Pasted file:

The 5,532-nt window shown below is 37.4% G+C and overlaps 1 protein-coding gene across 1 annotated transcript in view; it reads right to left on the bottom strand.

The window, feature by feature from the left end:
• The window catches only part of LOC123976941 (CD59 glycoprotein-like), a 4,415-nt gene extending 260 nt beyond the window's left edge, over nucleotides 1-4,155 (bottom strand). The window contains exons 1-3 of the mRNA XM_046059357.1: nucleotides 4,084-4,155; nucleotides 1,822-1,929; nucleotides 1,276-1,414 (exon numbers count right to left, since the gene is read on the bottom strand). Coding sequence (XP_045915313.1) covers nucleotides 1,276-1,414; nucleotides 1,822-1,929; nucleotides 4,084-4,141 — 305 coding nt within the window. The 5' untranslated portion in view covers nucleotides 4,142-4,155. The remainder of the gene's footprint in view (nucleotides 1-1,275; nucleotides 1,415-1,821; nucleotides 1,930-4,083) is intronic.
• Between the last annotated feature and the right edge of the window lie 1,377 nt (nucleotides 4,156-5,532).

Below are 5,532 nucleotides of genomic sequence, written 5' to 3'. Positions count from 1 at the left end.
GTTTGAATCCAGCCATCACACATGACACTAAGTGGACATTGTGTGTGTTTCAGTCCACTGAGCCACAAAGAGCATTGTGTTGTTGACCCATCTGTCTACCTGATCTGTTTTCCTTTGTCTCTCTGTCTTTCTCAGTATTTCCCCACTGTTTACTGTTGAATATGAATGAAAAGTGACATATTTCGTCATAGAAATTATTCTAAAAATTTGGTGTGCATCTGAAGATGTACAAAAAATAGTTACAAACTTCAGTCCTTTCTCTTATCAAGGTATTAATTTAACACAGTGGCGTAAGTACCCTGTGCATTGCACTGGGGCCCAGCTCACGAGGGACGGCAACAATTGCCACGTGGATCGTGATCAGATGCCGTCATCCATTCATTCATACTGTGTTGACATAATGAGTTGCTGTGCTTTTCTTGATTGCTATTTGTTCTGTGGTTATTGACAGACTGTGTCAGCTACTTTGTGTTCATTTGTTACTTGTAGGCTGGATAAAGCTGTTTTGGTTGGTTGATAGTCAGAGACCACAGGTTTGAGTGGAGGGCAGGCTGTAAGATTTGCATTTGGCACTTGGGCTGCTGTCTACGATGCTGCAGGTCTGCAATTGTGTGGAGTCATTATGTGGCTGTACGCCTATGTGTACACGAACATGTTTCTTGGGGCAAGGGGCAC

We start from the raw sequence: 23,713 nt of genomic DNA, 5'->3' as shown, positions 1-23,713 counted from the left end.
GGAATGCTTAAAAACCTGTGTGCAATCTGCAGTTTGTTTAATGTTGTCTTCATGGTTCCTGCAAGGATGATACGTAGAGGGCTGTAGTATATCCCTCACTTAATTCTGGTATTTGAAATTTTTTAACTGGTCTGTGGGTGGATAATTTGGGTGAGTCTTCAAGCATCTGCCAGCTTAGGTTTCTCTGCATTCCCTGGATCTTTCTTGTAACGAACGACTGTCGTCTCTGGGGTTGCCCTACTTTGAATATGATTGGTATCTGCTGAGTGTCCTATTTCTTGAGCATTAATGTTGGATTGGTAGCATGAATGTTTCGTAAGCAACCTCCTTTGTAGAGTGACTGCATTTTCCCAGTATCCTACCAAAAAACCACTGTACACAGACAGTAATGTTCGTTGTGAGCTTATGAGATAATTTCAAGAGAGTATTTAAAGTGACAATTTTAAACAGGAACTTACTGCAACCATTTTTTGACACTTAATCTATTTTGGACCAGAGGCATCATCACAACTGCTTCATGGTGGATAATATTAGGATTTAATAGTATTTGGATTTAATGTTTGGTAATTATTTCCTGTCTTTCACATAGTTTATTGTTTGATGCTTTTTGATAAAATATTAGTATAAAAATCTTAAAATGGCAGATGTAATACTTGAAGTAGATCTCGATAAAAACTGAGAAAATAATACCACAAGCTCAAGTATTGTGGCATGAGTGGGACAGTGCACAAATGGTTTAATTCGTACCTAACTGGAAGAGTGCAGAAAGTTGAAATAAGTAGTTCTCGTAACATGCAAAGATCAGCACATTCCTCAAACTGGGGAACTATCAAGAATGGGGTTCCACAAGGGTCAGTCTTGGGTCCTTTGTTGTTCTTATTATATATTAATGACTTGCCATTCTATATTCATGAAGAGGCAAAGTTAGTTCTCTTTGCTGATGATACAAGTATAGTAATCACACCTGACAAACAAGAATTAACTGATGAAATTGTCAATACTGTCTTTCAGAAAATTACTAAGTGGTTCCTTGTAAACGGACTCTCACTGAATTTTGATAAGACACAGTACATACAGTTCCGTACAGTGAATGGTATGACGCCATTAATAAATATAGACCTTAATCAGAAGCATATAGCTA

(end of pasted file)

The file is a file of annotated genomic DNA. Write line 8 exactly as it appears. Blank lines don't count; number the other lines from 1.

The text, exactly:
GGAATGCTTAAAAACCTGTGTGCAATCTGCAGTTTGTTTAATGTTGTCTTCATGGTTCCTGCAAGGATGATACGTAGAGGGCTGTAGTATATCCCTCACTTAATTCTGGTATTTGAAATTTTTTAACTGGTCTGTGGGTGGATAATTTGGGTGAGTCTTCAAGCATCTGCCAGCTTAGGTTTCTCTGCATTCCCTGGATCTTTCTTGTAACGAACGACTGTCGTCTCTGGGGTTGCCCTACTTTGAATATGATTGGTATCTGCTGAGTGTCCTATTTCTTGAGCATTAATGTTGGATTGGTAGCATGAATGTTTCGTAAGCAACCTCCTTTGTAGAGTGACTGCATTTTCCCAGTATCCTACCAAAAAACCACTGTACACAGACAGTAATGTTCGTTGTGAGCTTATGAGATAATTTCAAGAGAGTATTTAAAGTGACAATTTTAAACAGGAACTTACTGCAACCATTTTTTGACACTTAATCTATTTTGGACCAGAGGCATCATCACAACTGCTTCATGGTGGATAATATTAGGATTTAATAGTATTTGGATTTAATGTTTGGTAATTATTTCCTGTCTTTCACATAGTTTATTGTTTGATGCTTTTTGATAAAATATTAGTATAAAAATCTTAAAATGGCAGATGTAATACTTGAAGTAGATCTCGATAAAAACTGAGAAAATAATACCACAAGCTCAAGTATTGTGGCATGAGTGGGACAGTGCACAAATGGTTTAATTCGTACCTAACTGGAAGAGTGCAGAAAGTTGAAATAAGTAGTTCTCGTAACATGCAAAGATCAGCACATTCCTCAAACTGGGGAACTATCAAGAATGGGGTTCCACAAGGGTCAGTCTTGGGTCCTTTGTTGTTCTTATTATATATTAATGACTTGCCATTCTATATTCATGAAGAGGCAAAGTTAGTTCTCTTTGCTGATGATACAAGTATAGTAATCACACCTGACAAACAAGAATTAACTGATGAAATTGTCAATACTGTCTTTCAGAAAATTACTAAGTGGTTCCTTGTAAACGGACTCTCACTGAATTTTGATAAGACACAGTACATACAGTTCCGTACAGTGAATGGTATGACGCCATTAATAAATATAGACCTTAATCAGAAGCATATAGCTA